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Hyde Park

This project begins to address ongoing bank erosion that can be seen along much of Hyde Park Lake.

Buffalo Niagara Waterkeeper implemented a Living Shoreline project located in Hyde Park in the City of Niagara Falls, which was complete in 2017. Hyde Park is a large municipal park with Hyde Park Lake and gill Creek as its central features. The park provides an array of recreational opportunities including an 18-hole golf course, baseball field, skate park, and tennis courts. The project restores habitat along the shoreline and helps to address the lake’s poor water quality and algae blooms which have also been a concern in recent years.

Greenway Ecological Standing Committee
City of Niagara Falls
Partner + Landowner
LDC Construction
Contractor & Collaborator
Applied Ecological Services Inc.
Ducks Unlimited
The Place
This Living Shorelines project is located along the southeast portion of Hyde Park Lake, adjacent to the former rose garden, in an area that improves approximately 600 feet of shoreline.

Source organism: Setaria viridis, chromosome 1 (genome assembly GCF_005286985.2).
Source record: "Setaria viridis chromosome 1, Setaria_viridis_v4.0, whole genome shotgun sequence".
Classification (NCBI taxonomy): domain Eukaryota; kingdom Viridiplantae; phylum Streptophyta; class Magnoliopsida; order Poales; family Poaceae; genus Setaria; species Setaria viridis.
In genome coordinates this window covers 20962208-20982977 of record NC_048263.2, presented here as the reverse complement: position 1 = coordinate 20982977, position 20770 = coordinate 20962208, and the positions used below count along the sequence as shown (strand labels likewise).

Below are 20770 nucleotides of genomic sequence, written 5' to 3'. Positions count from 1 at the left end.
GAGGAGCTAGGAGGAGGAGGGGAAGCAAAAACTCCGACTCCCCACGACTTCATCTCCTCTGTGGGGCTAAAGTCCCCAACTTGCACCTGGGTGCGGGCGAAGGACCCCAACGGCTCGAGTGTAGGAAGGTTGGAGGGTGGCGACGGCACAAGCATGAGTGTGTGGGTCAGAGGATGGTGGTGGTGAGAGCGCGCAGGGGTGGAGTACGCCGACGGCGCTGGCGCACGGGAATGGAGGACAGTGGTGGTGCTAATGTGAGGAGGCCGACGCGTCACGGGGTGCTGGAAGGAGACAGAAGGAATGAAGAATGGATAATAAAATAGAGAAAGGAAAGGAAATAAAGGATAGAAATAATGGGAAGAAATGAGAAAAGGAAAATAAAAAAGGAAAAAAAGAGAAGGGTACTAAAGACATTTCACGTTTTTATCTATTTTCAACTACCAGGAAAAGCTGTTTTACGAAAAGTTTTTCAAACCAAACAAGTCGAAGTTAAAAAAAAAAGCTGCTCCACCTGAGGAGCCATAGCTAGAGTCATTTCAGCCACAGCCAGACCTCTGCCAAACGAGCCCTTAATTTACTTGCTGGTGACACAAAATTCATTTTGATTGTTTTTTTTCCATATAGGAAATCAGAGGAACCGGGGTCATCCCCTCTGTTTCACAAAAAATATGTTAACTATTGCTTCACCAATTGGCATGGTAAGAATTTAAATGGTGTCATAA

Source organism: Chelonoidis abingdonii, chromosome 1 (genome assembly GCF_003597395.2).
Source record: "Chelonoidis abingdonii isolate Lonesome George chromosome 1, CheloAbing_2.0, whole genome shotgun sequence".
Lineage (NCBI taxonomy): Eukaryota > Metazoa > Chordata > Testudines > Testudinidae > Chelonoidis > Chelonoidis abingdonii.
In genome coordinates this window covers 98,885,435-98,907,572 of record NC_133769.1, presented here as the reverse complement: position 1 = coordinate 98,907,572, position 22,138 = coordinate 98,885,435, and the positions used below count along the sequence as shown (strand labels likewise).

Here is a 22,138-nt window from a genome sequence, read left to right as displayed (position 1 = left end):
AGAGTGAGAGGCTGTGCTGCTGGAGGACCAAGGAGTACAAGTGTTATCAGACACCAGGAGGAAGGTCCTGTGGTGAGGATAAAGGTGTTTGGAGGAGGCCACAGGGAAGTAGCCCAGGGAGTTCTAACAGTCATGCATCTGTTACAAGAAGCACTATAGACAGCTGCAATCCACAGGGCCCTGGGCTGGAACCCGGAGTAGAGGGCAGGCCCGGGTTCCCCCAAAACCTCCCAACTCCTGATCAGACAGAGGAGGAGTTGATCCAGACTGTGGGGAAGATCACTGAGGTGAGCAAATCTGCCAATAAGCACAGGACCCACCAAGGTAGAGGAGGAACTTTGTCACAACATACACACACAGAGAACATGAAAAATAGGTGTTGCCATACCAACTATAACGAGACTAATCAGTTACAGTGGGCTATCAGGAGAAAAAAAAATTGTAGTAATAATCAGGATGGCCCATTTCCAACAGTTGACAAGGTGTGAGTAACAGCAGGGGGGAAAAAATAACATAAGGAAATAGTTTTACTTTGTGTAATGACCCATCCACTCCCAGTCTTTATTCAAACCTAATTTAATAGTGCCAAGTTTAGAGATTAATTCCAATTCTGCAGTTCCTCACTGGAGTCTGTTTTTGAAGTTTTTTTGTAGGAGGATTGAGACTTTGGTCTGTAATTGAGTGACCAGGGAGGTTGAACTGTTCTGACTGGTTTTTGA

The project enhances the park experience for residents and visitors, while also improving water quality and providing critical habitat for wildlife species including warm-water fish, bats, waterfowl, songbirds, and amphibians.

The Project

The following improvements were implemented as part of this project:

New grading to create a gentle slope along the shoreline, improving connectivity between the land and water;

Creation of diverse habitat types including cattail marsh, woodland glade, meadow, and aquatic;

Plantings of over 1,300 native plants along the shoreline and in the water to protect the shoreline from erosion, improve water quality by absorbing pollutants and adding oxygen to the water, and providing important habitat for a variety of species; and

Creation of habitat complexity in the water and along nearshore areas to reduce erosive forces from reaching the shore, and to provide critical resting, spawning, feeding, and nursery habitat for fish, and perching areas for birds. This was achieved through strategic placement of boulders, plants, and woody material.